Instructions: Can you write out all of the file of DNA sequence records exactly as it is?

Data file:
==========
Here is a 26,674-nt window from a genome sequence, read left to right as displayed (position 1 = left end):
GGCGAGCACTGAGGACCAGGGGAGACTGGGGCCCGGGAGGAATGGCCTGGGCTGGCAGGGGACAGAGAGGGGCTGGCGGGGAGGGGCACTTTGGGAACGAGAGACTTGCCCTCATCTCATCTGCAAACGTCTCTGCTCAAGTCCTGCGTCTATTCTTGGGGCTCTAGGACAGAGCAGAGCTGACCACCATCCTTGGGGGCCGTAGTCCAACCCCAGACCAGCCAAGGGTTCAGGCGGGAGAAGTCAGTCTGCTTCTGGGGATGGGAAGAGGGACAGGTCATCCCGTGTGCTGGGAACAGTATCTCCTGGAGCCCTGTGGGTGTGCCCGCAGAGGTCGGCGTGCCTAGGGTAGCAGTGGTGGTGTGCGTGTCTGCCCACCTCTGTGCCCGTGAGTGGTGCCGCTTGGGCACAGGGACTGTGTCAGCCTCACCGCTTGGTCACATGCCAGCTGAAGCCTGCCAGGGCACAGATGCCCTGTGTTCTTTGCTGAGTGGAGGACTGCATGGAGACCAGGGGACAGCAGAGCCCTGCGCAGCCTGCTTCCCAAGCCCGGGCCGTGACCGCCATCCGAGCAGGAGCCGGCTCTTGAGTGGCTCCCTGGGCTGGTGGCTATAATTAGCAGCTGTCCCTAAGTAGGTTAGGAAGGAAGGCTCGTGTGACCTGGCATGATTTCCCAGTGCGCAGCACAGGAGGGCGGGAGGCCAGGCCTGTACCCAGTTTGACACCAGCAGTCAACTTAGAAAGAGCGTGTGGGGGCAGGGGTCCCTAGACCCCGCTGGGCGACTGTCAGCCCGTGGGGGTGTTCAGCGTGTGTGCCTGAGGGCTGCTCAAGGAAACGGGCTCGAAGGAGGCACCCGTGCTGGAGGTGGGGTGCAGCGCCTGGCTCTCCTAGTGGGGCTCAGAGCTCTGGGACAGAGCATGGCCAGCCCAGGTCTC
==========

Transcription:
Here is a 26,674-nt window from a genome sequence, read left to right as displayed (position 1 = left end):
GGCGAGCACTGAGGACCAGGGGAGACTGGGGCCCGGGAGGAATGGCCTGGGCTGGCAGGGGACAGAGAGGGGCTGGCGGGGAGGGGCACTTTGGGAACGAGAGACTTGCCCTCATCTCATCTGCAAACGTCTCTGCTCAAGTCCTGCGTCTATTCTTGGGGCTCTAGGACAGAGCAGAGCTGACCACCATCCTTGGGGGCCGTAGTCCAACCCCAGACCAGCCAAGGGTTCAGGCGGGAGAAGTCAGTCTGCTTCTGGGGATGGGAAGAGGGACAGGTCATCCCGTGTGCTGGGAACAGTATCTCCTGGAGCCCTGTGGGTGTGCCCGCAGAGGTCGGCGTGCCTAGGGTAGCAGTGGTGGTGTGCGTGTCTGCCCACCTCTGTGCCCGTGAGTGGTGCCGCTTGGGCACAGGGACTGTGTCAGCCTCACCGCTTGGTCACATGCCAGCTGAAGCCTGCCAGGGCACAGATGCCCTGTGTTCTTTGCTGAGTGGAGGACTGCATGGAGACCAGGGGACAGCAGAGCCCTGCGCAGCCTGCTTCCCAAGCCCGGGCCGTGACCGCCATCCGAGCAGGAGCCGGCTCTTGAGTGGCTCCCTGGGCTGGTGGCTATAATTAGCAGCTGTCCCTAAGTAGGTTAGGAAGGAAGGCTCGTGTGACCTGGCATGATTTCCCAGTGCGCAGCACAGGAGGGCGGGAGGCCAGGCCTGTACCCAGTTTGACACCAGCAGTCAACTTAGAAAGAGCGTGTGGGGGCAGGGGTCCCTAGACCCCGCTGGGCGACTGTCAGCCCGTGGGGGTGTTCAGCGTGTGTGCCTGAGGGCTGCTCAAGGAAACGGGCTCGAAGGAGGCACCCGTGCTGGAGGTGGGGTGCAGCGCCTGGCTCTCCTAGTGGGGCTCAGAGCTCTGGGACAGAGCATGGCCAGCCCAGGTCTC